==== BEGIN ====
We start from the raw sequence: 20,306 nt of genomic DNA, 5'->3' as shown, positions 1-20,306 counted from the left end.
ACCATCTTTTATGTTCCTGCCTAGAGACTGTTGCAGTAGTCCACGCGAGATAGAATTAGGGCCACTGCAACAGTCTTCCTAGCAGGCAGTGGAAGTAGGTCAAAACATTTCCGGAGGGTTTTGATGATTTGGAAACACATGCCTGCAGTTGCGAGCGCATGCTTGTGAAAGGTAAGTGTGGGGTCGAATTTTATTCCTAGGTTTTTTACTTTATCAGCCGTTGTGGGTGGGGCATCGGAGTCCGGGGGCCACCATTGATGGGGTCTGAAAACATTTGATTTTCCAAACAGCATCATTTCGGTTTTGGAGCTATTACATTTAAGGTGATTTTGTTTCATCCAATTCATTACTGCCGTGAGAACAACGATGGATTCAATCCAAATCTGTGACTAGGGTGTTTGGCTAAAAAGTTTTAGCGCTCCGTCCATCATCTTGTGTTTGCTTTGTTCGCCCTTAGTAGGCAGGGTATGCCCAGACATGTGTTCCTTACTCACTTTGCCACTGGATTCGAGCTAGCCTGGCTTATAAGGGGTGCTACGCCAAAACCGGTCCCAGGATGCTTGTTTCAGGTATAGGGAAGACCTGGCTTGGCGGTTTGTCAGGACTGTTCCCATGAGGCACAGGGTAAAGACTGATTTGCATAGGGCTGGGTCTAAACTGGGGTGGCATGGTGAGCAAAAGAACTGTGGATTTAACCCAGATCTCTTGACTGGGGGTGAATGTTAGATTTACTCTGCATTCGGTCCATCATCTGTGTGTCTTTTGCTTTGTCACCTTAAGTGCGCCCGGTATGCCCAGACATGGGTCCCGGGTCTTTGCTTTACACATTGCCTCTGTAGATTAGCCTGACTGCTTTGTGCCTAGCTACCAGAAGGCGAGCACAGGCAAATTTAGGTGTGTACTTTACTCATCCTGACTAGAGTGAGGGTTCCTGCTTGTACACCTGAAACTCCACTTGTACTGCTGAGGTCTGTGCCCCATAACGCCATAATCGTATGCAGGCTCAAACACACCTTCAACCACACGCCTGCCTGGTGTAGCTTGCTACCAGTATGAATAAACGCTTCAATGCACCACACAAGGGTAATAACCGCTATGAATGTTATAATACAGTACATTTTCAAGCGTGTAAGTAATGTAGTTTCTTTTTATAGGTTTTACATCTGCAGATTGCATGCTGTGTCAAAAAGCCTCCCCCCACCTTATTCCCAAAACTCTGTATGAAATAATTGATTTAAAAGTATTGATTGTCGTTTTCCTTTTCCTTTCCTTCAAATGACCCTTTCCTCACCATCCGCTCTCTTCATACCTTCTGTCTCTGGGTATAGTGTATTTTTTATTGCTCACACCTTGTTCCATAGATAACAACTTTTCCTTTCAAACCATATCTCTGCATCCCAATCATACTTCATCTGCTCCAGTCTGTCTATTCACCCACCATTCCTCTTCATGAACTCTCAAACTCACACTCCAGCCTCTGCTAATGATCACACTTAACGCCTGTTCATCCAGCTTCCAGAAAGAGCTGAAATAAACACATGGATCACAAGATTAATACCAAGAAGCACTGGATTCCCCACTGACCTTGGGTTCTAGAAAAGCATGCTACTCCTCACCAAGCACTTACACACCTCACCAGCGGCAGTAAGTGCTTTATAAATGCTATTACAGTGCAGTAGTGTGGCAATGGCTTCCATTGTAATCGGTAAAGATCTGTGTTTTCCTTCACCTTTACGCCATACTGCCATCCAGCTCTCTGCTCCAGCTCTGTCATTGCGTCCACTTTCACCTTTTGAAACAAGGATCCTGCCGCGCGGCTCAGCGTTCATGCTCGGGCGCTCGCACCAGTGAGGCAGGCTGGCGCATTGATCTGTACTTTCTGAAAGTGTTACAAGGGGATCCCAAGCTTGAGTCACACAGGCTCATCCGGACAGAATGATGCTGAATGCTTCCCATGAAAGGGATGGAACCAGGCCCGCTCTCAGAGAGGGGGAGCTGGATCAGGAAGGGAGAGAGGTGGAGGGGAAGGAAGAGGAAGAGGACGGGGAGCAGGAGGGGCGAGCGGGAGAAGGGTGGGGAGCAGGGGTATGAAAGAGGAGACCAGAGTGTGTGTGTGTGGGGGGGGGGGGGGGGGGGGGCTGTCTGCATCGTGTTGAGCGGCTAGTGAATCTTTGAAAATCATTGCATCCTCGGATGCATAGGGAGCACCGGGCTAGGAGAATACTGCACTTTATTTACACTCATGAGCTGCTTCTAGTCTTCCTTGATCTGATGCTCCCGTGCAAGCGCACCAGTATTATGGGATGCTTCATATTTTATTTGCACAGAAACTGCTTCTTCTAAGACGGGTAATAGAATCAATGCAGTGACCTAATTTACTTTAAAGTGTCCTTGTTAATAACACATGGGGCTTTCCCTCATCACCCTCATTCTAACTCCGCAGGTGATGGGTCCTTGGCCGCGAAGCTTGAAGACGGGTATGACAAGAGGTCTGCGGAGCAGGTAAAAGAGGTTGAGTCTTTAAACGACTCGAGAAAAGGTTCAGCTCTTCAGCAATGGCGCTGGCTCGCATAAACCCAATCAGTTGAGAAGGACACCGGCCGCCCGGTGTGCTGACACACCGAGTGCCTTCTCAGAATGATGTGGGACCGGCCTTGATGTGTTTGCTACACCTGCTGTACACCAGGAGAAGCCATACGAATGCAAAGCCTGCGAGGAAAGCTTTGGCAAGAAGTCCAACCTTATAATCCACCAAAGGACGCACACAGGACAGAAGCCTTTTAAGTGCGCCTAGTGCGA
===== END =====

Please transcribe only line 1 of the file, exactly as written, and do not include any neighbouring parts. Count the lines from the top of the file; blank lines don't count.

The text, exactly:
We start from the raw sequence: 20,306 nt of genomic DNA, 5'->3' as shown, positions 1-20,306 counted from the left end.